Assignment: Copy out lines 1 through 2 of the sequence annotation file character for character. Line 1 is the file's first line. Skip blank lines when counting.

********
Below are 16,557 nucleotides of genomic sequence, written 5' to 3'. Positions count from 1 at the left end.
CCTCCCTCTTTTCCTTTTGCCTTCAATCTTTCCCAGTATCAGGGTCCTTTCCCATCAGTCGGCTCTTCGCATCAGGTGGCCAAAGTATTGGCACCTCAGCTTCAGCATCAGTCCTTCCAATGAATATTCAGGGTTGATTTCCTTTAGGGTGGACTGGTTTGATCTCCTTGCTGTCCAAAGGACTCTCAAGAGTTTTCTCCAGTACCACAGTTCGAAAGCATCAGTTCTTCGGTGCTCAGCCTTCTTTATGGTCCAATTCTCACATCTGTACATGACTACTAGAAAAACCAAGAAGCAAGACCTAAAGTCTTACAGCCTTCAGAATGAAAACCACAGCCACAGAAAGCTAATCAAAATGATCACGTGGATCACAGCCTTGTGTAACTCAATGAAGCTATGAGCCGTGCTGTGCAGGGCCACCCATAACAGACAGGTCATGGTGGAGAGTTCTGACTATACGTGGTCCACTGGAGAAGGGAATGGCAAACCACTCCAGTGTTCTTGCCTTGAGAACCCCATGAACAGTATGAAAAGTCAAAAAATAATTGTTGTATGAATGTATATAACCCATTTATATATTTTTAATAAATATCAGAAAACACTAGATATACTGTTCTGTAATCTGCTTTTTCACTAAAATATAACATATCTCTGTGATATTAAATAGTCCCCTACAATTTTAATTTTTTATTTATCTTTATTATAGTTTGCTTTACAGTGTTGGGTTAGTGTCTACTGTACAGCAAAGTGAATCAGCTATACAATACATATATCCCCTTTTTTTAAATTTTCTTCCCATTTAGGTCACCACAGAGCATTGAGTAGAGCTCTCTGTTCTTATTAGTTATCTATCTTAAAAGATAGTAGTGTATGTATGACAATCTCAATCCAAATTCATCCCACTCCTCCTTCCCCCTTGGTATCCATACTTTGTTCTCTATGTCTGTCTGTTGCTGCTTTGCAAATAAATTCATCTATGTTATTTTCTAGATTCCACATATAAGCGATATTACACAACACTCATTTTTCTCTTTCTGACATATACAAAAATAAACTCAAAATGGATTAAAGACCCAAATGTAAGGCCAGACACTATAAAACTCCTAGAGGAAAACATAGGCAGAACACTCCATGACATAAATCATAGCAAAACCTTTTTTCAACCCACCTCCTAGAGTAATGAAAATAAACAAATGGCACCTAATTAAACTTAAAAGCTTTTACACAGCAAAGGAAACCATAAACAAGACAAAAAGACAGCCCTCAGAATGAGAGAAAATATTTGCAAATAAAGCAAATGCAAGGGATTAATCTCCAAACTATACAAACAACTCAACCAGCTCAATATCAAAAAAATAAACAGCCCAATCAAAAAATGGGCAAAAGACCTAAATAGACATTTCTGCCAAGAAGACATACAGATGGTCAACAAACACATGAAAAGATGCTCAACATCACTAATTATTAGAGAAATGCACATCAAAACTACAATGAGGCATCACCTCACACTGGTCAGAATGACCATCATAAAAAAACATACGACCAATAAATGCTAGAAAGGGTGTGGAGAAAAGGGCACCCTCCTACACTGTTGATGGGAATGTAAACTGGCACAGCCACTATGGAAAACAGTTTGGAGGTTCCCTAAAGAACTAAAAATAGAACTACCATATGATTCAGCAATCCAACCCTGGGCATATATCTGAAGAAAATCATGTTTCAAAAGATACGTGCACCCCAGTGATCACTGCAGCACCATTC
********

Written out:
Below are 16,557 nucleotides of genomic sequence, written 5' to 3'. Positions count from 1 at the left end.
CCTCCCTCTTTTCCTTTTGCCTTCAATCTTTCCCAGTATCAGGGTCCTTTCCCATCAGTCGGCTCTTCGCATCAGGTGGCCAAAGTATTGGCACCTCAGCTTCAGCATCAGTCCTTCCAATGAATATTCAGGGTTGATTTCCTTTAGGGTGGACTGGTTTGATCTCCTTGCTGTCCAAAGGACTCTCAAGAGTTTTCTCCAGTACCACAGTTCGAAAGCATCAGTTCTTCGGTGCTCAGCCTTCTTTATGGTCCAATTCTCACATCTGTACATGACTACTAGAAAAACCAAGAAGCAAGACCTAAAGTCTTACAGCCTTCAGAATGAAAACCACAGCCACAGAAAGCTAATCAAAATGATCACGTGGATCACAGCCTTGTGTAACTCAATGAAGCTATGAGCCGTGCTGTGCAGGGCCACCCATAACAGACAGGTCATGGTGGAGAGTTCTGACTATACGTGGTCCACTGGAGAAGGGAATGGCAAACCACTCCAGTGTTCTTGCCTTGAGAACCCCATGAACAGTATGAAAAGTCAAAAAATAATTGTTGTATGAATGTATATAACCCATTTATATATTTTTAATAAATATCAGAAAACACTAGATATACTGTTCTGTAATCTGCTTTTTCACTAAAATATAACATATCTCTGTGATATTAAATAGTCCCCTACAATTTTAATTTTTTATTTATCTTTATTATAGTTTGCTTTACAGTGTTGGGTTAGTGTCTACTGTACAGCAAAGTGAATCAGCTATACAATACATATATCCCCTTTTTTTAAATTTTCTTCCCATTTAGGTCACCACAGAGCATTGAGTAGAGCTCTCTGTTCTTATTAGTTATCTATCTTAAAAGATAGTAGTGTATGTATGACAATCTCAATCCAAATTCATCCCACTCCTCCTTCCCCCTTGGTATCCATACTTTGTTCTCTATGTCTGTCTGTTGCTGCTTTGCAAATAAATTCATCTATGTTATTTTCTAGATTCCACATATAAGCGATATTACACAACACTCATTTTTCTCTTTCTGACATATACAAAAATAAACTCAAAATGGATTAAAGACCCAAATGTAAGGCCAGACACTATAAAACTCCTAGAGGAAAACATAGGCAGAACACTCCATGACATAAATCATAGCAAAACCTTTTTTCAACCCACCTCCTAGAGTAATGAAAATAAACAAATGGCACCTAATTAAACTTAAAAGCTTTTACACAGCAAAGGAAACCATAAACAAGACAAAAAGACAGCCCTCAGAATGAGAGAAAATATTTGCAAATAAAGCAAATGCAAGGGATTAATCTCCAAACTATACAAACAACTCAACCAGCTCAATATCAAAAAAATAAACAGCCCAATCAAAAAATGGGCAAAAGACCTAAATAGACATTTCTGCCAAGAAGACATACAGATGGTCAACAAACACATGAAAAGATGCTCAACATCACTAATTATTAGAGAAATGCACATCAAAACTACAATGAGGCATCACCTCACACTGGTCAGAATGACCATCATAAAAAAACATACGACCAATAAATGCTAGAAAGGGTGTGGAGAAAAGGGCACCCTCCTACACTGTTGATGGGAATGTAAACTGGCACAGCCACTATGGAAAACAGTTTGGAGGTTCCCTAAAGAACTAAAAATAGAACTACCATATGATTCAGCAATCCAACCCTGGGCATATATCTGAAGAAAATCATGTTTCAAAAGATACGTGCACCCCAGTGATCACTGCAGCACCATTC